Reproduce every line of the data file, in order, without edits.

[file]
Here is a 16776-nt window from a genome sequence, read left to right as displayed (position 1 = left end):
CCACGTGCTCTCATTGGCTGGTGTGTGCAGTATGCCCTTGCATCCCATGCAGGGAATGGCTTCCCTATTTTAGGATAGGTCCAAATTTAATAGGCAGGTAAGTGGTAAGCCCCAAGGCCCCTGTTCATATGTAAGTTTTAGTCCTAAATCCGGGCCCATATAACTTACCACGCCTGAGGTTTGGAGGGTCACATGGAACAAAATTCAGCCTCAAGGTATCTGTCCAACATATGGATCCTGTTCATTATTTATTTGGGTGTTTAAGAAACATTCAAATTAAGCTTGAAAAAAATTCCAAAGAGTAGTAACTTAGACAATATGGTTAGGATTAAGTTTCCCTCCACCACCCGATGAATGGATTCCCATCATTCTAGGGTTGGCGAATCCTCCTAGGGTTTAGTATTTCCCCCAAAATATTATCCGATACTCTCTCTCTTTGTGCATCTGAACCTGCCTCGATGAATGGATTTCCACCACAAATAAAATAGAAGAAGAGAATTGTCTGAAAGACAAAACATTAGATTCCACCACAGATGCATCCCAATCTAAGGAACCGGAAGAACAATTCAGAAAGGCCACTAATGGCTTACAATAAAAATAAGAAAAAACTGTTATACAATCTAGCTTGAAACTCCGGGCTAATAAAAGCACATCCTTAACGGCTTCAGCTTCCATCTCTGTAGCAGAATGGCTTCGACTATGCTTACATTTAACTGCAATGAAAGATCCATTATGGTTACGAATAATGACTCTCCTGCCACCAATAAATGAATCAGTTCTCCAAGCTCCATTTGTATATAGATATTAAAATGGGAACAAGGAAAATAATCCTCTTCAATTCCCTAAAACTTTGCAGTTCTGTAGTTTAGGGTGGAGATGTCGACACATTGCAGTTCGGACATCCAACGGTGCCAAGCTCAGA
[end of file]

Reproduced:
Here is a 16776-nt window from a genome sequence, read left to right as displayed (position 1 = left end):
CCACGTGCTCTCATTGGCTGGTGTGTGCAGTATGCCCTTGCATCCCATGCAGGGAATGGCTTCCCTATTTTAGGATAGGTCCAAATTTAATAGGCAGGTAAGTGGTAAGCCCCAAGGCCCCTGTTCATATGTAAGTTTTAGTCCTAAATCCGGGCCCATATAACTTACCACGCCTGAGGTTTGGAGGGTCACATGGAACAAAATTCAGCCTCAAGGTATCTGTCCAACATATGGATCCTGTTCATTATTTATTTGGGTGTTTAAGAAACATTCAAATTAAGCTTGAAAAAAATTCCAAAGAGTAGTAACTTAGACAATATGGTTAGGATTAAGTTTCCCTCCACCACCCGATGAATGGATTCCCATCATTCTAGGGTTGGCGAATCCTCCTAGGGTTTAGTATTTCCCCCAAAATATTATCCGATACTCTCTCTCTTTGTGCATCTGAACCTGCCTCGATGAATGGATTTCCACCACAAATAAAATAGAAGAAGAGAATTGTCTGAAAGACAAAACATTAGATTCCACCACAGATGCATCCCAATCTAAGGAACCGGAAGAACAATTCAGAAAGGCCACTAATGGCTTACAATAAAAATAAGAAAAAACTGTTATACAATCTAGCTTGAAACTCCGGGCTAATAAAAGCACATCCTTAACGGCTTCAGCTTCCATCTCTGTAGCAGAATGGCTTCGACTATGCTTACATTTAACTGCAATGAAAGATCCATTATGGTTACGAATAATGACTCTCCTGCCACCAATAAATGAATCAGTTCTCCAAGCTCCATTTGTATATAGATATTAAAATGGGAACAAGGAAAATAATCCTCTTCAATTCCCTAAAACTTTGCAGTTCTGTAGTTTAGGGTGGAGATGTCGACACATTGCAGTTCGGACATCCAACGGTGCCAAGCTCAGA